DNA damaging chemicals, MMS and zeocin, also induced Cdt1 degradation. We observed that caffeine reduced the rate of Cdt1 degradation and that Cdt2 was phosphorylated at S/TQ sites following MMS treatment, suggesting that ATR also promotes Cdt1 degradation in this case. However, the effect of caffeine on Cdt1 degradation and the levels of p-S/TQ was lower than those observed after UV irradiation. Following zeocin-treatment, we detected no p-S/TQ phosphorylation on Cdt2 (data not shown) and caffeine had almost no effect on the rate of Cdt1 degradation (Fig. 6F). These results suggest that the levels of ATR activation and thus their effect on Cdt1 degradation are dependent on the relevant repair pathways provoked by different types of DNA damage, such as that induced by UV, MMS or zeocin, in the G1 phase. An alkylating agent such as MMS causes base methylation and subsequent destabilization of glycosidic bonds spontaneously or with the assistance of DNA N-glycosylases, facilitating the production of apurinic/apyrimidinic sites. Such apurinic/apyrimidinic-sites are repaired by base excision repair (BER) [50], [51]. BER is initiated by apurinic/apyrimidinic endonuclease 1, catalyzing the incision of the damaged strand [52]. During a long-patch BER, PCNA, DNA polymerases, and ligase participate in the repair process. PCNA loaded at the nicked site could be used for Cdt1 ubiquitination. Because only 2 to 13 nucleotides are normally replaced during a long-patch BER, ATR activation levels would be low compared with those during NER. This might explain why p-S/TQ levels of Cdt2 were lower after MMS treatment than following UV irradiation. Zeocin causes DNA strand breaks. Double strand breaks in G1 phase are repaired predominantly through non-homologous end-joining. In this case, the levels of ATR activation may be much lower, and even if ATM is activated, its contribution to Cdt1 degradation might be low, as caffeine had almost no effect on Cdt1 degradation (Fig. 6F).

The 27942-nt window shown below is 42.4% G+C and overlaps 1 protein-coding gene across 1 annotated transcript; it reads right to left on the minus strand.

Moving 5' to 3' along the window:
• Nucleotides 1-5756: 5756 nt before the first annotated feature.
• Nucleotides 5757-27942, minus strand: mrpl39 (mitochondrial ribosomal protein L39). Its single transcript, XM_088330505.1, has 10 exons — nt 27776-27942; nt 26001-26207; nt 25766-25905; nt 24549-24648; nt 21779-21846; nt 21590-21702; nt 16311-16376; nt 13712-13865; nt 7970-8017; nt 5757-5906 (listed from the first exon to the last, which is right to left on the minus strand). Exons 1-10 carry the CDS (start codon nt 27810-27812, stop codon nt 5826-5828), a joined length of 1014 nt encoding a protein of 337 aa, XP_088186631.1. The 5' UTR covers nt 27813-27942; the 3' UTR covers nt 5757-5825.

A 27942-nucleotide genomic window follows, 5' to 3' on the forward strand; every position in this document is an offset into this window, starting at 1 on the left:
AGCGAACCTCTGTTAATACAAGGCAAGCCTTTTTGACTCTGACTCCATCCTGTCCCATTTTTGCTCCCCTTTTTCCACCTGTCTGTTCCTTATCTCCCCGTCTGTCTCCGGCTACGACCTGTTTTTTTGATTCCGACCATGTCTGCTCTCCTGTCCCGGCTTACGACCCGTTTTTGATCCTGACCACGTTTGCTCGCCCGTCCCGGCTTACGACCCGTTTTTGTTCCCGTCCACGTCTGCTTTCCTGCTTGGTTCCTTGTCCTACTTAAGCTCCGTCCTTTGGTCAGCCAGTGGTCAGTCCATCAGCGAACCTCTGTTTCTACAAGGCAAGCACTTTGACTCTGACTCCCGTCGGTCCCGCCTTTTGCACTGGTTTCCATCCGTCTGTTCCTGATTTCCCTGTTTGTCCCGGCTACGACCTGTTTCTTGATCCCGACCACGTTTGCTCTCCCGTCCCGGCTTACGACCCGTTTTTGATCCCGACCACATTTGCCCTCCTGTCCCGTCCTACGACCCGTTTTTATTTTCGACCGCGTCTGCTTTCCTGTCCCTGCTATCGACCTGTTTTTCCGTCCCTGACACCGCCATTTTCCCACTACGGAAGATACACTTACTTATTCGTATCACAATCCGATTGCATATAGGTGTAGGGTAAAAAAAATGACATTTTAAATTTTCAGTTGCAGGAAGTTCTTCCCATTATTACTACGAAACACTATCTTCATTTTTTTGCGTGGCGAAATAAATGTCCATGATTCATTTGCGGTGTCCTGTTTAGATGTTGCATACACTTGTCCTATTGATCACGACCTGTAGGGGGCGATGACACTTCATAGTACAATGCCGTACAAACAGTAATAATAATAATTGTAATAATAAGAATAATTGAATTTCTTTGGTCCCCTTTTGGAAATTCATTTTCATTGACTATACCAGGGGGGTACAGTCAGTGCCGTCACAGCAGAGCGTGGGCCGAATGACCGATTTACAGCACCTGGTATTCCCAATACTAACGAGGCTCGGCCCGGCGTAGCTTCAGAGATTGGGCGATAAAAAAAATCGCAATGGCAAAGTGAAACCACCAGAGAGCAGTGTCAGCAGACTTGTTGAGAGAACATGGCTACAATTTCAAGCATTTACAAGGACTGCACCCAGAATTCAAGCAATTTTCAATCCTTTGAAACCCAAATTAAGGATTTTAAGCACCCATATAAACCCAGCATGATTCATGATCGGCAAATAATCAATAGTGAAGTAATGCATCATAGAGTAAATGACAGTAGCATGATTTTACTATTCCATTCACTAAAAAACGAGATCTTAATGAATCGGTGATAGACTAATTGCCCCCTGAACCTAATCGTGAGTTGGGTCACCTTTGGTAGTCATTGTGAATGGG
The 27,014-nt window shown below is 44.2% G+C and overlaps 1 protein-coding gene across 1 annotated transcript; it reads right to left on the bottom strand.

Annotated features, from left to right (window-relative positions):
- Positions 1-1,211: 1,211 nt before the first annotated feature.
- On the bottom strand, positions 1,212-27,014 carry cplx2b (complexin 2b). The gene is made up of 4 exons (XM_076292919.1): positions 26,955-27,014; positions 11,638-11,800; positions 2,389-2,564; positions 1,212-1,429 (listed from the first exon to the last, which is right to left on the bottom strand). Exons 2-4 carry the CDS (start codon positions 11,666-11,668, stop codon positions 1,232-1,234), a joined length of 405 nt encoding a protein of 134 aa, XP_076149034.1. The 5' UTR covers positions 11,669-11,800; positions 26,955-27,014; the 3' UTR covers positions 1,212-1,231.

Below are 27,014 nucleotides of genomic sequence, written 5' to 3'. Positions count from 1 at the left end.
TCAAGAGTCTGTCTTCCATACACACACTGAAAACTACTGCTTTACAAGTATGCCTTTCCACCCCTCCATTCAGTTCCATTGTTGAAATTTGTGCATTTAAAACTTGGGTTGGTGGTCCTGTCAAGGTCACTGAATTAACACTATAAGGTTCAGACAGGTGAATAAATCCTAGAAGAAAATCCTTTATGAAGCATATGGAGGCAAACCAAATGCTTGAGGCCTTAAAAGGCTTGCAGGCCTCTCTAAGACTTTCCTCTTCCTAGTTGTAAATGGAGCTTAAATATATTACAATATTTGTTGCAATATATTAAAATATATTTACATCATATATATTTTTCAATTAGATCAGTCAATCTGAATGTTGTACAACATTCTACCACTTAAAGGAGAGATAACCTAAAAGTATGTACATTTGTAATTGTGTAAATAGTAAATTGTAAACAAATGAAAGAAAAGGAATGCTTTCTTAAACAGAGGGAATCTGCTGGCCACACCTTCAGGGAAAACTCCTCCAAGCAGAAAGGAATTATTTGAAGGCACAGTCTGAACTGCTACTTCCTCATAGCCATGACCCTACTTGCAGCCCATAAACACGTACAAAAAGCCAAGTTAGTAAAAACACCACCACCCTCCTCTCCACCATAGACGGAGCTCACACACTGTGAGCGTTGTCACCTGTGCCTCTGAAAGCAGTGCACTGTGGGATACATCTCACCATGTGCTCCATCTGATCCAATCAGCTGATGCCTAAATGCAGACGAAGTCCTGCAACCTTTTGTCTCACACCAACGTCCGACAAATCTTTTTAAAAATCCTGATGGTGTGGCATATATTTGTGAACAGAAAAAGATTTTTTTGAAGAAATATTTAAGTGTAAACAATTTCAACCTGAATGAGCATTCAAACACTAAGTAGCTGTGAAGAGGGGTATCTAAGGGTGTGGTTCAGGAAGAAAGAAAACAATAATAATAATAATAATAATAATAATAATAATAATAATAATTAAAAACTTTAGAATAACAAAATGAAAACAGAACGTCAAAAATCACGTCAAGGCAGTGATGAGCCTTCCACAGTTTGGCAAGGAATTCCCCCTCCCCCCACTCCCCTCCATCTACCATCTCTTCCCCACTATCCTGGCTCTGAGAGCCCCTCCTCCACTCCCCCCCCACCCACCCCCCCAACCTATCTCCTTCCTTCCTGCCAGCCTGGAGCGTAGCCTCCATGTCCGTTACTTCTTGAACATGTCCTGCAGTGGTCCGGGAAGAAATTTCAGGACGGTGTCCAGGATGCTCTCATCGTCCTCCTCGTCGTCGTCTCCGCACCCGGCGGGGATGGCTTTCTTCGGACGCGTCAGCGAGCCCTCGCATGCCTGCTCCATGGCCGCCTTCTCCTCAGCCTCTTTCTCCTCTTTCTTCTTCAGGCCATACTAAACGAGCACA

Many anticancer drugs cause DNA damage and induce Cdt1 degradation. A recent report demonstrated that anticancer reagents induced Cdt1 degradation, but the levels of response appeared to be cell specific [53]. In addition, normal cells and cancer cells respond differently to a DNA-replication licensing block [54]. In a normal cell cycle, DNA replication licensing is established at the end of mitosis or in the early G1 phase. Thus, mitosis-specific DNA damage-inducing reagents would be useful chemotherapeutic drugs for cancer cell treatment by degrading Cdt1 and thus inhibiting replication licensing. In addition, ATR is not essential for Cdt1 degradation, but it promotes Cdt1 degradation as demonstrated here. Thus, reagents that will activate ATR are also potential targets to induce the rapid degradation of Cdt1.